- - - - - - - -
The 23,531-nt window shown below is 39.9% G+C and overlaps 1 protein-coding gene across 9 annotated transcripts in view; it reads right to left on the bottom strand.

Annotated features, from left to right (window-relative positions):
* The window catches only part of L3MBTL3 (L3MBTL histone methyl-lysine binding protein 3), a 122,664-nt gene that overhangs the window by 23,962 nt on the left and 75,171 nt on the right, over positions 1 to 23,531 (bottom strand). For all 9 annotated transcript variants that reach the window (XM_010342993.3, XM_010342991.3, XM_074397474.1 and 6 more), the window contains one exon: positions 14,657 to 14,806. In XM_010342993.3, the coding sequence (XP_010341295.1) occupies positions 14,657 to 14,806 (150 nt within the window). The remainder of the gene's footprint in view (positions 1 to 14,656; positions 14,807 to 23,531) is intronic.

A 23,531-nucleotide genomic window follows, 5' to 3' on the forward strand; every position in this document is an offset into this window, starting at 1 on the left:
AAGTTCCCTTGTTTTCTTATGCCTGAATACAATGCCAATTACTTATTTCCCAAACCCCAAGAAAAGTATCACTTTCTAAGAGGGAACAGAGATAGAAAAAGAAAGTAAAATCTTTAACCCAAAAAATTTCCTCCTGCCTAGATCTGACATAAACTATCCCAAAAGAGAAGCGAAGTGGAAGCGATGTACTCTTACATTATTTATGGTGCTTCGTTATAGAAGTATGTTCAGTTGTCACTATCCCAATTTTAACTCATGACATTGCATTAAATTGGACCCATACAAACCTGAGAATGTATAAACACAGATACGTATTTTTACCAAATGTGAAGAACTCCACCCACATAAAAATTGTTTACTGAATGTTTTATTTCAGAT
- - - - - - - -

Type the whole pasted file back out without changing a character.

The 23,531-nt window shown below is 39.9% G+C and overlaps 1 protein-coding gene across 9 annotated transcripts in view; it reads right to left on the bottom strand.

Annotated features, from left to right (window-relative positions):
* The window catches only part of L3MBTL3 (L3MBTL histone methyl-lysine binding protein 3), a 122,664-nt gene that overhangs the window by 23,962 nt on the left and 75,171 nt on the right, over positions 1 to 23,531 (bottom strand). For all 9 annotated transcript variants that reach the window (XM_010342993.3, XM_010342991.3, XM_074397474.1 and 6 more), the window contains one exon: positions 14,657 to 14,806. In XM_010342993.3, the coding sequence (XP_010341295.1) occupies positions 14,657 to 14,806 (150 nt within the window). The remainder of the gene's footprint in view (positions 1 to 14,656; positions 14,807 to 23,531) is intronic.

A 23,531-nucleotide genomic window follows, 5' to 3' on the forward strand; every position in this document is an offset into this window, starting at 1 on the left:
AAGTTCCCTTGTTTTCTTATGCCTGAATACAATGCCAATTACTTATTTCCCAAACCCCAAGAAAAGTATCACTTTCTAAGAGGGAACAGAGATAGAAAAAGAAAGTAAAATCTTTAACCCAAAAAATTTCCTCCTGCCTAGATCTGACATAAACTATCCCAAAAGAGAAGCGAAGTGGAAGCGATGTACTCTTACATTATTTATGGTGCTTCGTTATAGAAGTATGTTCAGTTGTCACTATCCCAATTTTAACTCATGACATTGCATTAAATTGGACCCATACAAACCTGAGAATGTATAAACACAGATACGTATTTTTACCAAATGTGAAGAACTCCACCCACATAAAAATTGTTTACTGAATGTTTTATTTCAGAT